5 Reasons You Need A Storm Shelter in Your Home
Tornado and hurricane season are rapidly approaching, leaving those of us who are standing in the path of possible disaster to consider how prepared we truly are.
No one wants to be left ill-prepared for when devastation day finally arrives, but too often we hesitate when it comes to investing in the safety of our houses when it comes to storm shelters.
The cause of this hesitation is that there are a lot of questions surrounding the legitimacy of storm shelters; mainly these concerns address the value, need, difficulty, versatility and overall soundness of these safe havens.
It is important to be informed when making a choice about something so important, so we put together a list of reasons why we think you should get a storm shelter for your home.
First, some tornado preparedness tips:
As you can see in this infographic, there are some states that are more highly impacted by tornadoes than others. If you live in one of these regions, a tornado shelter is much more likely to be necessary than it might in other places. However, no matter where you live, having a shelter is always a great idea. Read on to find out why you need a storm shelter in your home.
Here are 5 Reasons to Add a Storm Shelter to Your Home
1. A Storm Shelter Will Increase Value to Your Home
A lot of people complain that storm shelters cost an arm and a leg. Though the initial cost of a storm cellar might seem outrageous, there is some evidence that has come to surface that storm shelters might actually be cost effective. Storm shelters have the ability to create a net benefit in cost analysis by adding value to your home. Real estate agents in Oklahoma estimate that the addition of a tornado shelter could increase your home’s value between $1,000 and $2,000. Some even equated storm shelters to a kitchen renovation. The return on your money, depending on your area, could be 2/3 of the original cost of installation. In real estate terms, that’s a pretty fair investment.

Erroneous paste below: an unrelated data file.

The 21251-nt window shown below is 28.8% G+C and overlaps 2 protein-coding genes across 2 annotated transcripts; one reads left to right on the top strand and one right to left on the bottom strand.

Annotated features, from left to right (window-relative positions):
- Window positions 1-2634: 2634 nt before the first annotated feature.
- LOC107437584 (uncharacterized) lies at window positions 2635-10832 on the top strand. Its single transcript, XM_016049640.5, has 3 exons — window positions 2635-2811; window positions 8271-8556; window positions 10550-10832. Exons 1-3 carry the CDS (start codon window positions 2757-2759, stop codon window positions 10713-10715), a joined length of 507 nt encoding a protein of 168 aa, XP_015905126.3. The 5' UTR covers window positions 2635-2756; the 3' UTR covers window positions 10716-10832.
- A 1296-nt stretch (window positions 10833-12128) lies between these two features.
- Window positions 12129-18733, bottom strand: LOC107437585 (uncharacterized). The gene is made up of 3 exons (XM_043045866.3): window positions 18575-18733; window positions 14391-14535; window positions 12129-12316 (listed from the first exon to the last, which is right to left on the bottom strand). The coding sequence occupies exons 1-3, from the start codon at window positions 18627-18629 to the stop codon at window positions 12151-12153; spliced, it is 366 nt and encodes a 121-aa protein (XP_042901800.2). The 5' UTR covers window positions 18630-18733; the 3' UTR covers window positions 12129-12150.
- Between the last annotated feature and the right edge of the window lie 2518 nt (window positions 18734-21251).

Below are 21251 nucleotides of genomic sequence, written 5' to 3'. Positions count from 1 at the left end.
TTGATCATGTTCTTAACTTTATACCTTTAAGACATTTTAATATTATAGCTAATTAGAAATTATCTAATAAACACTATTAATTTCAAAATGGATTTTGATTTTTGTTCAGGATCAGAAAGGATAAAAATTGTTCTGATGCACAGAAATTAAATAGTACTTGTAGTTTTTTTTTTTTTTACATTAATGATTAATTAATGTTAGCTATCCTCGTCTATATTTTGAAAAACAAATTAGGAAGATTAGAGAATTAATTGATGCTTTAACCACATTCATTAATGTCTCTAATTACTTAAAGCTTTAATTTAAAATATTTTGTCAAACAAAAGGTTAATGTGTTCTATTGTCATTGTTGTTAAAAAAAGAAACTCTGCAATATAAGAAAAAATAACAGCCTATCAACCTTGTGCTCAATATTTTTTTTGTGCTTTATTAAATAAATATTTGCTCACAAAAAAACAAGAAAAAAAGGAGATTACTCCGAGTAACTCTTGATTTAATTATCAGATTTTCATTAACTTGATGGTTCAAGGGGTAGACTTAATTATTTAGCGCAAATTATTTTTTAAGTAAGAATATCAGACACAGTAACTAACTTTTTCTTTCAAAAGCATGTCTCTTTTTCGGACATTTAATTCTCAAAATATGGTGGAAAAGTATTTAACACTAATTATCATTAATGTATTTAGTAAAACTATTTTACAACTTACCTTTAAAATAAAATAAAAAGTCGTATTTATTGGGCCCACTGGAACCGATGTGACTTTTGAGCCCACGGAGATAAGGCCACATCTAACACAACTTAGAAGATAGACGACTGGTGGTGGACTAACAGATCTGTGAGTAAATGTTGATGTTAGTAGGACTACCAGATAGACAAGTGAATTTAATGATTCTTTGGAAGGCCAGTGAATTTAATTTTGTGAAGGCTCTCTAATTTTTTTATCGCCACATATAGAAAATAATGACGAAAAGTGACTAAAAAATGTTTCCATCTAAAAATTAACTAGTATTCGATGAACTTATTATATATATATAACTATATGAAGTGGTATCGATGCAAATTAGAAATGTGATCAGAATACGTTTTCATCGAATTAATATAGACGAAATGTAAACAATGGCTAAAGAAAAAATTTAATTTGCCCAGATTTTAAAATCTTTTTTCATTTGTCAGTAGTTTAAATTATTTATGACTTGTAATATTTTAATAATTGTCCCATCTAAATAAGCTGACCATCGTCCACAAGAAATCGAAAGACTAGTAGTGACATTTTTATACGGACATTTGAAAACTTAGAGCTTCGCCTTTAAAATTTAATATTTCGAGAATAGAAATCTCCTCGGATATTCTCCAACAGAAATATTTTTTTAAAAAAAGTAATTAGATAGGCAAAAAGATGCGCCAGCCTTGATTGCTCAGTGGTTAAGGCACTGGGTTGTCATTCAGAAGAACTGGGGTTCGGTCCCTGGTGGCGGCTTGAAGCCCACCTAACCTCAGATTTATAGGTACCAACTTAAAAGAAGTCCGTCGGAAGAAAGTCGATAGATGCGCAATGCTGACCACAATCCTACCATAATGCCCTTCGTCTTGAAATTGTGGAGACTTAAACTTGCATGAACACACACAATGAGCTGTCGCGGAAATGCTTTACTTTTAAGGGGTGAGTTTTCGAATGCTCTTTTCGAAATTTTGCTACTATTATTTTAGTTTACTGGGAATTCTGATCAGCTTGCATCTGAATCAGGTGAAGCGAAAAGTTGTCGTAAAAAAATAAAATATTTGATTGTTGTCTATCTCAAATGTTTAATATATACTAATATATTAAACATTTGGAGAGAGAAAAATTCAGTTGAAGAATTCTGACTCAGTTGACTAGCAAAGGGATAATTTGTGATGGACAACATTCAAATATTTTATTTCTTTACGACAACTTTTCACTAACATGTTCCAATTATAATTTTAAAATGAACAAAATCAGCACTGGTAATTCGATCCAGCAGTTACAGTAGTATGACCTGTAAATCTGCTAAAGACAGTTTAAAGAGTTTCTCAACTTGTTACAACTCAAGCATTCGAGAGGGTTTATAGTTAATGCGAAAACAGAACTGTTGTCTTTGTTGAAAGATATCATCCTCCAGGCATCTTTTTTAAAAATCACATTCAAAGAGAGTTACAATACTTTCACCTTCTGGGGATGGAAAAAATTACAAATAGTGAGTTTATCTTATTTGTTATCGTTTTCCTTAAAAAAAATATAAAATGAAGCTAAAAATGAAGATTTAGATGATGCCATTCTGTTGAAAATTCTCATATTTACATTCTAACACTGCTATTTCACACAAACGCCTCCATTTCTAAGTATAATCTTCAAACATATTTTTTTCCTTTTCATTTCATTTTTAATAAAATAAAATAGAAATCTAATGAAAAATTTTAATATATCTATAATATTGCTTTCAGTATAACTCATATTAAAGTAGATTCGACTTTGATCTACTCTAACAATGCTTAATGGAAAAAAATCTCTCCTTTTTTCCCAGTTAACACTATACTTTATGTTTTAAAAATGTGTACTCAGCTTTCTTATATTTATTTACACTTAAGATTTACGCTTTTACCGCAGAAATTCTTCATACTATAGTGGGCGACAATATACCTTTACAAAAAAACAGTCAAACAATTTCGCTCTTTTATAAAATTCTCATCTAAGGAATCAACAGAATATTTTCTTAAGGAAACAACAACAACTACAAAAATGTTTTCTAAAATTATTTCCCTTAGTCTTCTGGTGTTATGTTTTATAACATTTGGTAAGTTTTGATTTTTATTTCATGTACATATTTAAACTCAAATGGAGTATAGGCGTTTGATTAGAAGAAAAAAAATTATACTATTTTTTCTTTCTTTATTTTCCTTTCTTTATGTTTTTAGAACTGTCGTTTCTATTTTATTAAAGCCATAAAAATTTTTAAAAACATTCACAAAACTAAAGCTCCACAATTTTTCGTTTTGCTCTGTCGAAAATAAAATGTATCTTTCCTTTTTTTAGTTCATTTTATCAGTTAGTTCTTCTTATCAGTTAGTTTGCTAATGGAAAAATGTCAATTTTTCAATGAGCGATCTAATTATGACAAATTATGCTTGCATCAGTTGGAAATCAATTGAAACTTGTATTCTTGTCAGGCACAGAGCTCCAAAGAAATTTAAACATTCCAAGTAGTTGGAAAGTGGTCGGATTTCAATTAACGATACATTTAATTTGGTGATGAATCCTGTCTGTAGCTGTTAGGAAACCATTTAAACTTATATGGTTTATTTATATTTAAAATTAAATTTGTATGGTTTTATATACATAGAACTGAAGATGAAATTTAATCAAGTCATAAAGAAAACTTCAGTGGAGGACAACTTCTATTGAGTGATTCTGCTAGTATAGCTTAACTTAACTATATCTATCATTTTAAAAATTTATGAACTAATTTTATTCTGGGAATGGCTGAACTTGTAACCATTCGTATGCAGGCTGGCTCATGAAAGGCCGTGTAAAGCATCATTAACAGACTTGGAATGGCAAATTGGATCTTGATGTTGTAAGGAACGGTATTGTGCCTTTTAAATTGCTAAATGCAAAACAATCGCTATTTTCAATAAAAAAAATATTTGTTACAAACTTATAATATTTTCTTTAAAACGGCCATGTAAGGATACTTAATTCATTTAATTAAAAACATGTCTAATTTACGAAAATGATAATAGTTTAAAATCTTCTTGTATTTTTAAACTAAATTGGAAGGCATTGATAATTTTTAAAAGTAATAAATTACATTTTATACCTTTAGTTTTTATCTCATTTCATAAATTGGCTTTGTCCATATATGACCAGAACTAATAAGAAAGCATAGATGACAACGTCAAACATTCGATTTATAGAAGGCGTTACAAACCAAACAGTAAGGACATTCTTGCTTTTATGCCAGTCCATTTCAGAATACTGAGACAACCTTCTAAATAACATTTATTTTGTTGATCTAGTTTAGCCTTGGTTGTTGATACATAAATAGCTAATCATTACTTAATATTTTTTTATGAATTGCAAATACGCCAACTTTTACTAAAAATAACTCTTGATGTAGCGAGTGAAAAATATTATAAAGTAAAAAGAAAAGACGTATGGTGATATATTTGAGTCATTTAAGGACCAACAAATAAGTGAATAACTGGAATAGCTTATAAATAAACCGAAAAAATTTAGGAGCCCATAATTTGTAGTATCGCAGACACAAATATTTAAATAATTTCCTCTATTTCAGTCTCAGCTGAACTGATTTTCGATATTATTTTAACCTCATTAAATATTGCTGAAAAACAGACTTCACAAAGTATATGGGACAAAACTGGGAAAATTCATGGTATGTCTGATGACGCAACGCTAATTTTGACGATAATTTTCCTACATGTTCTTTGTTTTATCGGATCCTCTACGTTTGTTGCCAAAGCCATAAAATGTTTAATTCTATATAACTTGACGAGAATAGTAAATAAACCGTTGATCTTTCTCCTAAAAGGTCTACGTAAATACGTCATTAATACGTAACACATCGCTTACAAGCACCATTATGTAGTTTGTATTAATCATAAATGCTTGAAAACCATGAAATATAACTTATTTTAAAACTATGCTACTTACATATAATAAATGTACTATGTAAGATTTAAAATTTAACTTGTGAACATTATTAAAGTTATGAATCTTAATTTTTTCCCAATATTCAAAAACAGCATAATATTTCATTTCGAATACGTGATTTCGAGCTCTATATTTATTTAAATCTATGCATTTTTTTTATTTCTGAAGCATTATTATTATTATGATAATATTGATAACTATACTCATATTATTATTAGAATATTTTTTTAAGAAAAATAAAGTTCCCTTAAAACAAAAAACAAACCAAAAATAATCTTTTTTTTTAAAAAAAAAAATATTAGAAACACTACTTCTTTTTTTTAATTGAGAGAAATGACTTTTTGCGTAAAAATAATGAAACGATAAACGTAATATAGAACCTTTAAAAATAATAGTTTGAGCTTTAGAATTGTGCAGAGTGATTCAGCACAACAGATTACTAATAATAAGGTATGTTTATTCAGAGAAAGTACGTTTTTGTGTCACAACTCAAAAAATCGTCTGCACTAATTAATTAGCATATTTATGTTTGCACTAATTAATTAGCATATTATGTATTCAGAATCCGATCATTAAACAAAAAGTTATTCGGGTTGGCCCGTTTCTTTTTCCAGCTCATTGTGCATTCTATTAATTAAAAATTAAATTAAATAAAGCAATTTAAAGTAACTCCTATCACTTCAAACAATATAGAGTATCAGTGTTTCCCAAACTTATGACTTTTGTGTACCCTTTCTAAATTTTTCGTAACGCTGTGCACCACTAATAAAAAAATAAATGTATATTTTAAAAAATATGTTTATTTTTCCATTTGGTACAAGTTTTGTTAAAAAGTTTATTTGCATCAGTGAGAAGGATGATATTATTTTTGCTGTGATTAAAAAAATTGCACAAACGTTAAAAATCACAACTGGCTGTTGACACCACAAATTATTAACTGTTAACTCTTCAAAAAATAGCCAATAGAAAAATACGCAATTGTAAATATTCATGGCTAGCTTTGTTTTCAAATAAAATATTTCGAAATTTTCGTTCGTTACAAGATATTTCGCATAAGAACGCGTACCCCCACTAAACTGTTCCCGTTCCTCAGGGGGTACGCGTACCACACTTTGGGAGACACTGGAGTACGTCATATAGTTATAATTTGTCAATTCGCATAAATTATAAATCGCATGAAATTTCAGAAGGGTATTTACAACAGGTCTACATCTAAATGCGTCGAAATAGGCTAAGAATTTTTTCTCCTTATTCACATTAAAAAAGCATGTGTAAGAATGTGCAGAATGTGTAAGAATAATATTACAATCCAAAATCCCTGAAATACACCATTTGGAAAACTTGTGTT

2. Your home might be susceptible to devastating wind patterns.
Tornadoes generate wind that can and will damage most homes they meet. As evidenced by this video, tornadoes of all sizes and magnitudes have the potential to seriously damage your home and harm your family.
3. They are easier to install than you would imagine.
An underground storm shelter can be easily placed in your garage. The build may take up an entire weekend, however, the overall installation is made easy with some know-how and good tools. This video breaks down exactly what steps you need to do in order to successfully implement an underground storm cellar.
4. Storm Shelters are not confined to only being constructed underground.
Contrary to popular belief, there is a reason to believe that storm shelters above ground are useful also. Joseph Dannemiller has constructed 15 years’ worth of research at Texas Tech University’s National Wind Institute that demonstrates the safety of above-ground storm shelters.
5. Storm Shelters Actually Work
This grisly image below just about sums it up. With the exception of the storm shelter, all forms of infrastructure were completely obliterated by an F5 Tornado in Moore, OK. The storm shelter survived the devastating winds, and remained the lone survivor amongst broken wood and shattered glass.
While conducting the research to determine whether to get a storm shelter, make sure to keep this information in mind.
As storm season approaches, you might have to make your decision sooner rather than later.
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April 3, 2014 at 3:34 PM
I have been a storm spotter for over 25 years, I have worked search and rescue after tornadoes. In the event you are caught in an EF4-EF5, you will NOT survive unless you are in a shelter.
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April 5, 2014 at 4:58 AM
Storm shelters are an insurance policy that you don’t want to use but when needed there is no substitute. Those who argue that tornadoes are rare where they are (i.e. Salt Lake City) so there no need build one, seem to forget that it takes only one tornado to kill you. There have been many who have lived all their lives in Tornado Ally that never had to actually needed to use one to save their life but, that didn’t stop them from building one. Also sever thunderstorm can have wind more than 100 mph (up to 150 mph at least) even without a tornado. They can also have micro down bursts that can do as much damage as a tornado. And then there’s hail, I’ve it the size of my fist more than once, 4-5 inches. Then there was volleyball size one that fell about 40 miles from here.
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November 14, 2014 at 8:51 AM
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